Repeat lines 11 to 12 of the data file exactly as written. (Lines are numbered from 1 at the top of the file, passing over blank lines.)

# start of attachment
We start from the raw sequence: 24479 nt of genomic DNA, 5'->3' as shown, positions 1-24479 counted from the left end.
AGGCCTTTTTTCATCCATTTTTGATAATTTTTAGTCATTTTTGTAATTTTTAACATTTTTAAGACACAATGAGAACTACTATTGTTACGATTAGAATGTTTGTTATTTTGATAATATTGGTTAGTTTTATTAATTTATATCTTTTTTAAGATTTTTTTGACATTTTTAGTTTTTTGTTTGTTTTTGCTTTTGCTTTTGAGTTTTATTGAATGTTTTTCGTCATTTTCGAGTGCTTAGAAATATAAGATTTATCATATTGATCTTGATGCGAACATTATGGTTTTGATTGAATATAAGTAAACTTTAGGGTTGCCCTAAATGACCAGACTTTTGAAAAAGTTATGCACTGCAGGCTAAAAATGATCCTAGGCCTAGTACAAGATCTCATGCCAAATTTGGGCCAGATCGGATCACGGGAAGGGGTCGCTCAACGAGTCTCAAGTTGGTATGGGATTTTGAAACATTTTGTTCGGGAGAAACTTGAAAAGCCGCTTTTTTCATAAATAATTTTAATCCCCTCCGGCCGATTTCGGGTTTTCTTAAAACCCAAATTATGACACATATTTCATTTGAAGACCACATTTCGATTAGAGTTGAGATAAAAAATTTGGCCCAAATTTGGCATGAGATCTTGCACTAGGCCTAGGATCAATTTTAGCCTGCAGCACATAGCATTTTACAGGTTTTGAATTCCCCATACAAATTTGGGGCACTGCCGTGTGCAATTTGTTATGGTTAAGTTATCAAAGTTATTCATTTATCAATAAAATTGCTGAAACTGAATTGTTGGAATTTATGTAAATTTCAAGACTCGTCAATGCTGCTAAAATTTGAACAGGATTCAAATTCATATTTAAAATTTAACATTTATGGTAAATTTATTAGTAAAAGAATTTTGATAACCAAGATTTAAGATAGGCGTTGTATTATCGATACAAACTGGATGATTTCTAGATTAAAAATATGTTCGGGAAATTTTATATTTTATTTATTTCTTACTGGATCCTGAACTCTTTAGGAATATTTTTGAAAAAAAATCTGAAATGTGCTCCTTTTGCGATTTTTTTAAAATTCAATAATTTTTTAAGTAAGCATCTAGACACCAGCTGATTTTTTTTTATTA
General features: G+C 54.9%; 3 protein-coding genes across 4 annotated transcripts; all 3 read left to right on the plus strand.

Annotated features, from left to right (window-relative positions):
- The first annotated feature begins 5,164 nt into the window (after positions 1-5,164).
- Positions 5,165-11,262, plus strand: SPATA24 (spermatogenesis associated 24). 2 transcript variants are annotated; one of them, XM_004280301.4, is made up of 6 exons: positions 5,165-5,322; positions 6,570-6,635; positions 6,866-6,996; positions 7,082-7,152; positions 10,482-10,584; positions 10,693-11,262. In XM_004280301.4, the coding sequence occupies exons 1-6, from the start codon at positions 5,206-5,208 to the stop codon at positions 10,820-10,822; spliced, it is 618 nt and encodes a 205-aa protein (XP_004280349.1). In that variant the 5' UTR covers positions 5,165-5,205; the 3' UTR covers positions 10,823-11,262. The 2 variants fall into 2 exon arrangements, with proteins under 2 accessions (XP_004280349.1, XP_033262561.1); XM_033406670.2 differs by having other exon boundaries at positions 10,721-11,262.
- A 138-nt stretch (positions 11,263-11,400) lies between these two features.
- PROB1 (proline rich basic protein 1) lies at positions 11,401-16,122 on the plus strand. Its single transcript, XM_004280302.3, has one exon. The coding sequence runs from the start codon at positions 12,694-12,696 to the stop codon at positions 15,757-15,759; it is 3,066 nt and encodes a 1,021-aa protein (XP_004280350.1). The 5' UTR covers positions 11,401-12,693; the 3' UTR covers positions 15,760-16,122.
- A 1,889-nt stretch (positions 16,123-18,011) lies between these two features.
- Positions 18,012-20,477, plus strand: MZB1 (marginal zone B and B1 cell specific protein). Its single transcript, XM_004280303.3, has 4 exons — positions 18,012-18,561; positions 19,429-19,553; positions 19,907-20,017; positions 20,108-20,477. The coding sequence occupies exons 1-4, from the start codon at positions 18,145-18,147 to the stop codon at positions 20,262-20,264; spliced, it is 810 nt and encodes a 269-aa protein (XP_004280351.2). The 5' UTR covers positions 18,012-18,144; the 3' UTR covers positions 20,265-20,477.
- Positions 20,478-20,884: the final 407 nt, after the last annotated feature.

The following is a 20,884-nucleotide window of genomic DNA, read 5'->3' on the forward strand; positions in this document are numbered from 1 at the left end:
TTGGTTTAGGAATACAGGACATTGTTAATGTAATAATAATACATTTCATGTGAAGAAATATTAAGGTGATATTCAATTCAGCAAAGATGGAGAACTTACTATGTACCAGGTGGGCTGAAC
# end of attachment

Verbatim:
- Positions 20,478-20,884: the final 407 nt, after the last annotated feature.

The following is a 20,884-nucleotide window of genomic DNA, read 5'->3' on the forward strand; positions in this document are numbered from 1 at the left end: